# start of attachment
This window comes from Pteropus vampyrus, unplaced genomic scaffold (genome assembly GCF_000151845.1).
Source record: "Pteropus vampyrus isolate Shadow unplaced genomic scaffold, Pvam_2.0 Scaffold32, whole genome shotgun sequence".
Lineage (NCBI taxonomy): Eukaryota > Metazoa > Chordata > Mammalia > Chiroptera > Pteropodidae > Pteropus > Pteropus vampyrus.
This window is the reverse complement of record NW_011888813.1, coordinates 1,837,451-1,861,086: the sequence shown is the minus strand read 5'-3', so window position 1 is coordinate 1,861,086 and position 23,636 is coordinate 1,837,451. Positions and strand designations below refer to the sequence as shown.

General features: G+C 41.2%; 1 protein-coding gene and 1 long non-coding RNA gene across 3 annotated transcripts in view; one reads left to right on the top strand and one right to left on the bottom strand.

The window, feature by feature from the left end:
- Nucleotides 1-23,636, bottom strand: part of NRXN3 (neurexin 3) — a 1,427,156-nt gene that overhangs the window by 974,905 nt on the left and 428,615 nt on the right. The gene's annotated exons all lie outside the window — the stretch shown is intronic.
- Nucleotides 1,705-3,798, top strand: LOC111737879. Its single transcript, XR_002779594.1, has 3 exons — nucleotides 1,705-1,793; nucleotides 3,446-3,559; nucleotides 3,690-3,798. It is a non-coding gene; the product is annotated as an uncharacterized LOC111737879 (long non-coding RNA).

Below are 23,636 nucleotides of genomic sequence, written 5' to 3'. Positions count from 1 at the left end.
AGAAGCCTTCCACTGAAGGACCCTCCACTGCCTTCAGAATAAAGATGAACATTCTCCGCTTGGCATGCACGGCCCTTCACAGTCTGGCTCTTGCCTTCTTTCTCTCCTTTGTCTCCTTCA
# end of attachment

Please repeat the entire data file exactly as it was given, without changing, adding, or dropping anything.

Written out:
This window comes from Pteropus vampyrus, unplaced genomic scaffold (genome assembly GCF_000151845.1).
Source record: "Pteropus vampyrus isolate Shadow unplaced genomic scaffold, Pvam_2.0 Scaffold32, whole genome shotgun sequence".
Lineage (NCBI taxonomy): Eukaryota > Metazoa > Chordata > Mammalia > Chiroptera > Pteropodidae > Pteropus > Pteropus vampyrus.
This window is the reverse complement of record NW_011888813.1, coordinates 1,837,451-1,861,086: the sequence shown is the minus strand read 5'-3', so window position 1 is coordinate 1,861,086 and position 23,636 is coordinate 1,837,451. Positions and strand designations below refer to the sequence as shown.

General features: G+C 41.2%; 1 protein-coding gene and 1 long non-coding RNA gene across 3 annotated transcripts in view; one reads left to right on the top strand and one right to left on the bottom strand.

The window, feature by feature from the left end:
- Nucleotides 1-23,636, bottom strand: part of NRXN3 (neurexin 3) — a 1,427,156-nt gene that overhangs the window by 974,905 nt on the left and 428,615 nt on the right. The gene's annotated exons all lie outside the window — the stretch shown is intronic.
- Nucleotides 1,705-3,798, top strand: LOC111737879. Its single transcript, XR_002779594.1, has 3 exons — nucleotides 1,705-1,793; nucleotides 3,446-3,559; nucleotides 3,690-3,798. It is a non-coding gene; the product is annotated as an uncharacterized LOC111737879 (long non-coding RNA).

Below are 23,636 nucleotides of genomic sequence, written 5' to 3'. Positions count from 1 at the left end.
AGAAGCCTTCCACTGAAGGACCCTCCACTGCCTTCAGAATAAAGATGAACATTCTCCGCTTGGCATGCACGGCCCTTCACAGTCTGGCTCTTGCCTTCTTTCTCTCCTTTGTCTCCTTCA